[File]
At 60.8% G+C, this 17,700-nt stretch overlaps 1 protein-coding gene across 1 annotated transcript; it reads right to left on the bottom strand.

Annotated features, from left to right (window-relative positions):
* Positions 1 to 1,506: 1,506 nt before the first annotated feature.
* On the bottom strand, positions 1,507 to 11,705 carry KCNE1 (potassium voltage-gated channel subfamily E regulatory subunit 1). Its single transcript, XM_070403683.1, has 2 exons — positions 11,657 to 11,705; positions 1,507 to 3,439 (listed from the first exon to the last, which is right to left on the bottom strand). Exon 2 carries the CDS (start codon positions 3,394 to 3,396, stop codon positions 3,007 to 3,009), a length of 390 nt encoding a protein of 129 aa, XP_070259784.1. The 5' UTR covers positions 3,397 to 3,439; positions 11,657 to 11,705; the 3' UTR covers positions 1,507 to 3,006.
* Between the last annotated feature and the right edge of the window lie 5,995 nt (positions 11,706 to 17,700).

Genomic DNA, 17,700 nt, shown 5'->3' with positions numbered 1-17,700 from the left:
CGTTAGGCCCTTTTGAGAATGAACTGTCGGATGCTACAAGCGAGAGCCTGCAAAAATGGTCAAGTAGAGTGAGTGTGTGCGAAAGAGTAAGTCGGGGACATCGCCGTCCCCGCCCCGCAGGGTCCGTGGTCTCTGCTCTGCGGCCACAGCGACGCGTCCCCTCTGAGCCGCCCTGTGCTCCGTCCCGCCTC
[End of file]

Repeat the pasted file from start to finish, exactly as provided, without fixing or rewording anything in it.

At 60.8% G+C, this 17,700-nt stretch overlaps 1 protein-coding gene across 1 annotated transcript; it reads right to left on the bottom strand.

Annotated features, from left to right (window-relative positions):
* Positions 1 to 1,506: 1,506 nt before the first annotated feature.
* On the bottom strand, positions 1,507 to 11,705 carry KCNE1 (potassium voltage-gated channel subfamily E regulatory subunit 1). Its single transcript, XM_070403683.1, has 2 exons — positions 11,657 to 11,705; positions 1,507 to 3,439 (listed from the first exon to the last, which is right to left on the bottom strand). Exon 2 carries the CDS (start codon positions 3,394 to 3,396, stop codon positions 3,007 to 3,009), a length of 390 nt encoding a protein of 129 aa, XP_070259784.1. The 5' UTR covers positions 3,397 to 3,439; positions 11,657 to 11,705; the 3' UTR covers positions 1,507 to 3,006.
* Between the last annotated feature and the right edge of the window lie 5,995 nt (positions 11,706 to 17,700).

Genomic DNA, 17,700 nt, shown 5'->3' with positions numbered 1-17,700 from the left:
CGTTAGGCCCTTTTGAGAATGAACTGTCGGATGCTACAAGCGAGAGCCTGCAAAAATGGTCAAGTAGAGTGAGTGTGTGCGAAAGAGTAAGTCGGGGACATCGCCGTCCCCGCCCCGCAGGGTCCGTGGTCTCTGCTCTGCGGCCACAGCGACGCGTCCCCTCTGAGCCGCCCTGTGCTCCGTCCCGCCTC